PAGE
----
Aaron Lefohn

Aaron Lefohn joined NVIDIA Research in 2013 and is leading real-time rendering research. Prior to joining NVIDIA, Aaron led an international real-time rendering and graphics programming model research team at Intel, the Advanced Rendering Technology team. He joined Intel in 2007 via Intel's acquisition of the computer graphics startup company, Neoptica. Neoptica was building new graphics programming models for Sony PlayStation 3 and other heterogeneous architectures. Before Neoptica, Aaron was a researcher at Pixar Animation Studios, creating interactive rendering tools for film artists. Aaron received his Ph.D. in computer science from UC Davis, his M.S. in computer science from University of Utah, and also holds an M.S. in theoretical chemistry.

A complete list of prior publications can be found here.

Timothy Tsai

For the past 25 years, I have been involved with research into the reliability of many aspects of computing systems, including general computing systems, supercomputers, telecommunications systems, automotive systems, and storage subsystems.  My current work focuses on the reliable use of Nvidia processors, software, and systems, particularly for HPC and automotive uses.

Main Field of Interest: 

Mike O'Connor

Mike O'Connor currently a Senior Manager and Research Scientist at NVIDIA in the Architecture Research group (in the Austin, TX office).

He leads a team of researchers focusing on enabling technologies for high-bandwidth, energy efficient future DRAM/NVRAM systems.

 

He has broad interests in many areas of computer architecture, including:

  • Reducing Energy requirements for DRAM systems
  • Future DRAM/NVRAM interface architectures
  • GPU Architectures (both processing cores and cache/memory systems) 
  • Low-power datapath design for reducing switching activity
Main Field of Interest: 

Daniel Johnson

Daniel joined NVIDIA Research in 2012. Daniel has a B.S. in electrical engineering from the University of Texas at Austin, and M.S. and Ph.D. in computer engineering from the University of Illinois, Urbana-Champaign. He was a 2011 recipient of the NVIDIA Graduate Fellowship.

Ted Jiang

Ted Jiang joined NVIDIA research at the end of 2012 after completing his PhD in electrical engineering at Stanford University. His research interests span a wide range of interconnection networks topics from routing algorithms, congestion control mechanisms, allocator designs, router designs, topology analysis, and network simulation. His network expertise spans from network-on-chip for SoC or CMP systems to large scale system area networks for high performance computing and Datacenters.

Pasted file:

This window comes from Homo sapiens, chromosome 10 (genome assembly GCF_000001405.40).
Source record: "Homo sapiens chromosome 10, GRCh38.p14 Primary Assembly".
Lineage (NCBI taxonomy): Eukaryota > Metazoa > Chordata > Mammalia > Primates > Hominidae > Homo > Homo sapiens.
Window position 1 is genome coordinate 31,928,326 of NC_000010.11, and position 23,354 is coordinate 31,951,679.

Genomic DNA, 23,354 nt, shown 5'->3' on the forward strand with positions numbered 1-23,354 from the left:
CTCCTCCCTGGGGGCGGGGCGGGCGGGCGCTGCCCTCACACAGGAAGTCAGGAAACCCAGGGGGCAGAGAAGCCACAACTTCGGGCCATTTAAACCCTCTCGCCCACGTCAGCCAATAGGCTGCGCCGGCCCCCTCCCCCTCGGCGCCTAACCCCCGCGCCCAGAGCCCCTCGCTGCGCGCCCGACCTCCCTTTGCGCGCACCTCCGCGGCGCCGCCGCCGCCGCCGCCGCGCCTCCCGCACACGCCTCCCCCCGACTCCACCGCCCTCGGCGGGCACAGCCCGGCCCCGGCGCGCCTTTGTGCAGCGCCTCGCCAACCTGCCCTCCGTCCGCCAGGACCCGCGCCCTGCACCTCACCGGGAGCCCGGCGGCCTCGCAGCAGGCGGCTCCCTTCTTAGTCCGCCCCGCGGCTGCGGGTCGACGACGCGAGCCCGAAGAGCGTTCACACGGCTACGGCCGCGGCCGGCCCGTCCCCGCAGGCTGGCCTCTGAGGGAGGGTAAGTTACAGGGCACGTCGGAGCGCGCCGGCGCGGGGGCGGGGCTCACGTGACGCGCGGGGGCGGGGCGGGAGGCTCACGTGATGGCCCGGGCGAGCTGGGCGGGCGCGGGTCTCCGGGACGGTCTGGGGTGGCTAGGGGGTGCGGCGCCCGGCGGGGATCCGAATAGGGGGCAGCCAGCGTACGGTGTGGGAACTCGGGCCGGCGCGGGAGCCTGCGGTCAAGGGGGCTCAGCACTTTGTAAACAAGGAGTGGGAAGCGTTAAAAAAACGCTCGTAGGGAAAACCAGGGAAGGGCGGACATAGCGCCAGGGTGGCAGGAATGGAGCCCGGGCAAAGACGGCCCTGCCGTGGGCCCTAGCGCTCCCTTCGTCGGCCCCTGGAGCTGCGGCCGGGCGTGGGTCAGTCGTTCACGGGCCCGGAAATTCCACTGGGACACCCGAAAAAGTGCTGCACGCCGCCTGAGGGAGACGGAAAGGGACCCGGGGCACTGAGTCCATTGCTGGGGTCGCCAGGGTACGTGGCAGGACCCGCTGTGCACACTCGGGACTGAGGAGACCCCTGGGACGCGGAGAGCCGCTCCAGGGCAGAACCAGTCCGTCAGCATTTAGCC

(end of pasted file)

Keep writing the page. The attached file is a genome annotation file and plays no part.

Additional Research Areas: 

Sylvia Chanak

Sylvia began her career as an ASIC engineer, and then moved into Program Management where she has enjoyed running a variety of programs and projects and helping with business operations for engineering and research groups. She is currently involved with the project management of the NVIDIA Research government programs and a variety of other activities for the Research department. She has a BSEE from UCLA and an MS Engineering Management from Santa Clara University. She is also PMP certified.

 

Evgeny Bolotin

Dr. Evgeny Bolotin joined NVIDIA in March 2013 and is a member of the Architecture Research Group Staff. Evgeny’s primary current focus is on the Memory System Architecture advancements and explorations for future generations of GPU SoCs. Prior to joining NVIDIA Evgeny worked at Intel, Israel where he served as a System Architect responsible for full-chip CPU system integration, as well as developing and managing the memory system architecture development incl. on-chip ring interconnect, cache and advanced memory technologies for Intel client CPUs.  Previously Evgeny also held an adjunct faculty position with Electrical Engineering Department at Technion, and worked at Infineon Technologies and I.C.COM as VLSI systems design engineer. Evgeny holds a Ph.D., M.Sc. and B.Sc. degrees in Electrical Engineering from Technion, Israel Institute of Technology.

 

 

Chris Wyman

Chris joined NVIDIA Research in 2012. Previously, he served as an associate professor of computer science at the University of Iowa. He has a PhD in computer science from the University of Utah.

His research interests focus on realistic, real-time rendering including problems on lighting, global illumination, shadows, materials, participating media, and many related issues.

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